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California is deciding on a recall election as the electorate faces a choice between keeping Gov. Gavin Newsom or replacing him with radio host Larry Elder, a decision forced upon the electorate by the state’s Republican minority.
If things go according to the Republican Party’s plan, they will use this off-year election to catch Newsom and the Democrats underprepared and take over the governorship with the support of less than a third of the electorate.
Support for Newsom is polling at 57.3% according to the FiveThirtyEight average. The only replacement candidate who has enough support to replace him, according to those same polls, is the Republican Elder with 29.7% of the vote.
The Grand Old Party is happy to win by one vote or on a technicality. This means even if Newsom is one vote short of a majority, California is stuck with whoever has the lead on the second question even if that person only receives 20-30% support.
Elder’s positions listed on his campaign website are not like those of the previous Republican recall frontrunner, the comparatively centrist and bipartisan former Gov. Arnold Schwarzenegger. His ideas are far more right-wing than balancing the state budget through cuts in funding to state workers, social programs and education.
Elder’s tough on crime policy position promises law and order, but no plans for accountability, rehabilitation or to address the root causes of crime. “There is nothing compassionate about “early release” for prisoners when it is well known that most will re-offend,” Elder said, in a statement on his campaign website. “I will promote and support the repeal of Prop 47.”
His plan to solve the wildfires and drought mitigation are good, but he ignores the root cause of climate change. He offers regulatory cuts as some magic pill that will solve the state’s problems.
“As for our current water needs, all options should be on the table: desalination, reforming regulatory barriers in water trading, and an actual functional pricing system so that markets can properly allocate resources to those in need,” Elder said, in a statement on his campaign website.
Elder continues the perennial GOP call to cut personal income taxes. He doesn’t explain how he would keep basic services funded in recessionary years with budget shortfalls.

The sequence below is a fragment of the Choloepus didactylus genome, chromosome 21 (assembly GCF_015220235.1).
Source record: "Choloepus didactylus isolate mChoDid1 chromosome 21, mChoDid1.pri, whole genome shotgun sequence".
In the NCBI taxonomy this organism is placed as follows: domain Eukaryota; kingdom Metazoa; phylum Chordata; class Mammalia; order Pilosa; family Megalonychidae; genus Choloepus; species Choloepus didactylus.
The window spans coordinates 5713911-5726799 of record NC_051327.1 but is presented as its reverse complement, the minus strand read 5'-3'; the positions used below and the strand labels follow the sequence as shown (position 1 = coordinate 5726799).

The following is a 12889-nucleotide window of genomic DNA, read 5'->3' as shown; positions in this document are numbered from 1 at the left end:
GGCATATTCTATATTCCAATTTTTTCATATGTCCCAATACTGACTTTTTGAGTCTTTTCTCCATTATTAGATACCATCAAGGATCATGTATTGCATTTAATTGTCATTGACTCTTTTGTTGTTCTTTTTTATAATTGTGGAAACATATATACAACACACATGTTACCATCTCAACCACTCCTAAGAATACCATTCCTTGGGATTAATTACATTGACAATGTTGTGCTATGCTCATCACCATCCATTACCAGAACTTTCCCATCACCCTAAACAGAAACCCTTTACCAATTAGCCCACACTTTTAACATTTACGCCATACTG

Elder’s support of so-called “school choice” wherein the only choice poor families will have will be grossly underfunded and under supported public schools. Resulting in children with behavioral problems and disabilities being left behind in a purposely separate and unequal system.
Further, Elder’s position on the COVID-19 pandemic is woefully inadequate. He wants California to join other states in ending mask mandates and not requiring vaccination. ”Californians who assume the risk of not wearing a mask or not getting vaccinated should not be forced to do so,” Elder said in a statement on his campaign website.
This is the anti-science negligence Elder wants California to emulate states where doctors are out of beds for non-covid patients and have begun rationing care, discussing the need to convene the very death panels the GOP has used as a boogeyman to garner support against the affordable care act. Furthermore, Elder has been recorded making promises to remove sex education in schools and to continue the GOP crusade against transgender people as well as women’s body autonomy.
If the turnout in this election is anywhere close to the usual midterm gubernatorial elections, then this election is a foregone conclusion and California keeps Newsom for another year and a half.
Newsom isn’t a perfect candidate and like everyone in power, he has made some enemies to get through the many crises he’s faced. His plan to not endorse a successor on the replacement ballot and to encourage his supporters to just vote “no” on the recall leaving the second question blank is extremely shortsighted.
Newsom has already proven he was willing to make difficult budgetary choices when the state was faced with a $54 billion budget drop at the beginning of the pandemic.
Newsom’s provisional budget cut funding across the board including to many of the programs he championed in his initial campaign. He negotiated with the state workers unions to cut compensation by 10% to help offset for the projected tax shortfalls.
With the benefit of hindsight, we know Newsom’s cuts were far too aggressive, but in them we saw his character. He made the hard choices to ensure our state’s budget was balanced.
The recall is a waste of $276 million that California should be spending to work on solutions to the many issues the state is facing, such as homelessness, climate change, fighting poverty and ending the pandemic.
Please get out and vote and make your voice heard.